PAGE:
How to Ride the Tiger

July 29th, 2008

Two diagrams from Ride the Tiger to the Mountain, a taijiquan instruction manual by Martin and Emily Lee.

The first “figure shows the dynamic of yin-yang balance. The right side of the diamond follows the yang elements of T’ai Chi. The left side follows the yin elements” (p34).

yin-yang balance

The second “figure illustrates the T’ai Chi fitness system” (p169).

taiji fitness

Connection in Taijiquan

April 16th, 2008

A diagram from Kuo Lien-Ying’s T’ai Chi Boxing Chronicle. The diagram connects several of taijiquan‘s significant energies, or jins, representing the nature of each jin with an expressive curve.


For example, the serpentine curve between Open and Close represents Folding: “Folding transitions are connected without interruption. Folding is done with the hands, revolving is done with the legs. Folding brings the opponent’s movements to the extremity; thus you fold when you receive. It lengthens energy and is never intermittent or broken off.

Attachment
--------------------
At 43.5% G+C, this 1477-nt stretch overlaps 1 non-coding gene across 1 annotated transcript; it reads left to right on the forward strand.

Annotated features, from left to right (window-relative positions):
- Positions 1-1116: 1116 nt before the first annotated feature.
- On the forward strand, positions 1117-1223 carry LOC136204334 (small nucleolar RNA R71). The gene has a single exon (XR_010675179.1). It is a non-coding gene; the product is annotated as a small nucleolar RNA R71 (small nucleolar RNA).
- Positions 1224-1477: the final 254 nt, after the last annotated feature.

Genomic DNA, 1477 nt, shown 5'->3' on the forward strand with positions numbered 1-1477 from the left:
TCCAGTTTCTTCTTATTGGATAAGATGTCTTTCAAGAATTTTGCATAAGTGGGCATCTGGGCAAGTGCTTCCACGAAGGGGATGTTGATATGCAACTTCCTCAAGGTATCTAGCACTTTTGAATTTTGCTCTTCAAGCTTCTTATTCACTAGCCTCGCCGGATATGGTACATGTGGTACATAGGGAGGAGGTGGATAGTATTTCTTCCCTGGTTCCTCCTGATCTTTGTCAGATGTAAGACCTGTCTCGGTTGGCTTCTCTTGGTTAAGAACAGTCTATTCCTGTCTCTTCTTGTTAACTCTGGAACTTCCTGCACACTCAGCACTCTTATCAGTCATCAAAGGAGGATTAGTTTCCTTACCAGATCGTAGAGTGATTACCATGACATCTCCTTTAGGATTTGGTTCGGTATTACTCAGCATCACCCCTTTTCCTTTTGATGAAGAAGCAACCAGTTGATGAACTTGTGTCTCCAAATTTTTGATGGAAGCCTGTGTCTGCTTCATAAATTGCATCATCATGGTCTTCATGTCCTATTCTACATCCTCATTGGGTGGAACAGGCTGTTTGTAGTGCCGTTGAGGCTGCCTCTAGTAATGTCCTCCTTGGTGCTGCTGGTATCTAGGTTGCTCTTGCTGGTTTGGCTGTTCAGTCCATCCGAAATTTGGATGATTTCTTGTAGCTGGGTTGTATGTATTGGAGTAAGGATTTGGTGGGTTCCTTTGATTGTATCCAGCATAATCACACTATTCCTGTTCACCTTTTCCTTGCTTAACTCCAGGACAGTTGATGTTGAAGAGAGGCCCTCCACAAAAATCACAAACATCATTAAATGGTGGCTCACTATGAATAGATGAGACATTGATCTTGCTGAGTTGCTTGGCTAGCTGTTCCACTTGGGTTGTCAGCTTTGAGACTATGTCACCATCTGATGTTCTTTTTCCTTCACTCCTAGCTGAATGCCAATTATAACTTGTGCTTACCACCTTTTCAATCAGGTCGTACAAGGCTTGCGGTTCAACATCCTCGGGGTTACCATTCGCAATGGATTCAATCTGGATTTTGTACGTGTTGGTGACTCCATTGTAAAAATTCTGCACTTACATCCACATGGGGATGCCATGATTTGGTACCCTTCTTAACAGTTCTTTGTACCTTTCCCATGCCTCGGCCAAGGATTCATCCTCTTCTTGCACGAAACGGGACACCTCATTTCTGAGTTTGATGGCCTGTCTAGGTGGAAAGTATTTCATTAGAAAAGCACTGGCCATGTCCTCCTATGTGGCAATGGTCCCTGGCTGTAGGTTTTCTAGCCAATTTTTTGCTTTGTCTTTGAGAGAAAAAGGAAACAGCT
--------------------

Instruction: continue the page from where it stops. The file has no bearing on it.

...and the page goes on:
“If you intend to move upward, then first fold from below. If you intend to move to the left, then the folding must start from the right. This way the energies are mutually connected. Also, a firm grasp of this drawing of silk exists, so one never receives straight, directly, or rigidly. This contains the idea of the hands working together in accordance with the steps. Regardless of whether you enter forward or retreat backward, the steps must follow the turning of the body to the left or right. Never enter straight or retreat rigidly. The energy inside the legs is stable and sinks without being intermittent or broken off. Boxing chronicles say that the forward and returning motions must have folding; enter and retreat must have revolving” (p103).